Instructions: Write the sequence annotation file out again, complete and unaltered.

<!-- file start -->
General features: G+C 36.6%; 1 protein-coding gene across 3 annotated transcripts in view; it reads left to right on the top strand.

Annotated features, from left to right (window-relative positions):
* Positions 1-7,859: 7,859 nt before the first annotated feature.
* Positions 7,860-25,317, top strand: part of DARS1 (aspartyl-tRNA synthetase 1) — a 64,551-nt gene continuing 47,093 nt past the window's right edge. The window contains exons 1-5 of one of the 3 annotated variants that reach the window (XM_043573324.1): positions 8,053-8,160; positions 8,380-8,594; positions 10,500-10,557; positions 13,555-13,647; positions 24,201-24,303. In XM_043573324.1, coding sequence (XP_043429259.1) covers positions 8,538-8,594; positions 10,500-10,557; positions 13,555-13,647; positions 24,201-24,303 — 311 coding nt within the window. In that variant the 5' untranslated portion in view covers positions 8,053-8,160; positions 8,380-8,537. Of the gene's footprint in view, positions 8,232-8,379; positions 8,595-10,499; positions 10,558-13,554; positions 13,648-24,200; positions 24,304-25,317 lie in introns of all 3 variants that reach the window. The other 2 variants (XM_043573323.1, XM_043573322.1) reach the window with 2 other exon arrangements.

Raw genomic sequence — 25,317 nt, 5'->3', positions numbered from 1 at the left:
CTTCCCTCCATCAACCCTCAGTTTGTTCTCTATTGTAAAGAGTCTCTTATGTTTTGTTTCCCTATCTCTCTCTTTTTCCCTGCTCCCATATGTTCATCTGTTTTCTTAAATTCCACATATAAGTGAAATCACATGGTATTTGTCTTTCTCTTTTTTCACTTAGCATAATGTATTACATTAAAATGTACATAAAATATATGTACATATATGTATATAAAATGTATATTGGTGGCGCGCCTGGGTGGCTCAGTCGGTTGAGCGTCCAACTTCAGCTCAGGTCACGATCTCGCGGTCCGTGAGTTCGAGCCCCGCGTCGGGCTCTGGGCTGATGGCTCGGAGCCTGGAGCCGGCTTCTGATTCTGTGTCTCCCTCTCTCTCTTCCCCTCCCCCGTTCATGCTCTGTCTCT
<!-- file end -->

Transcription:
General features: G+C 36.6%; 1 protein-coding gene across 3 annotated transcripts in view; it reads left to right on the top strand.

Annotated features, from left to right (window-relative positions):
* Positions 1-7,859: 7,859 nt before the first annotated feature.
* Positions 7,860-25,317, top strand: part of DARS1 (aspartyl-tRNA synthetase 1) — a 64,551-nt gene continuing 47,093 nt past the window's right edge. The window contains exons 1-5 of one of the 3 annotated variants that reach the window (XM_043573324.1): positions 8,053-8,160; positions 8,380-8,594; positions 10,500-10,557; positions 13,555-13,647; positions 24,201-24,303. In XM_043573324.1, coding sequence (XP_043429259.1) covers positions 8,538-8,594; positions 10,500-10,557; positions 13,555-13,647; positions 24,201-24,303 — 311 coding nt within the window. In that variant the 5' untranslated portion in view covers positions 8,053-8,160; positions 8,380-8,537. Of the gene's footprint in view, positions 8,232-8,379; positions 8,595-10,499; positions 10,558-13,554; positions 13,648-24,200; positions 24,304-25,317 lie in introns of all 3 variants that reach the window. The other 2 variants (XM_043573323.1, XM_043573322.1) reach the window with 2 other exon arrangements.

Raw genomic sequence — 25,317 nt, 5'->3', positions numbered from 1 at the left:
CTTCCCTCCATCAACCCTCAGTTTGTTCTCTATTGTAAAGAGTCTCTTATGTTTTGTTTCCCTATCTCTCTCTTTTTCCCTGCTCCCATATGTTCATCTGTTTTCTTAAATTCCACATATAAGTGAAATCACATGGTATTTGTCTTTCTCTTTTTTCACTTAGCATAATGTATTACATTAAAATGTACATAAAATATATGTACATATATGTATATAAAATGTATATTGGTGGCGCGCCTGGGTGGCTCAGTCGGTTGAGCGTCCAACTTCAGCTCAGGTCACGATCTCGCGGTCCGTGAGTTCGAGCCCCGCGTCGGGCTCTGGGCTGATGGCTCGGAGCCTGGAGCCGGCTTCTGATTCTGTGTCTCCCTCTCTCTCTTCCCCTCCCCCGTTCATGCTCTGTCTCT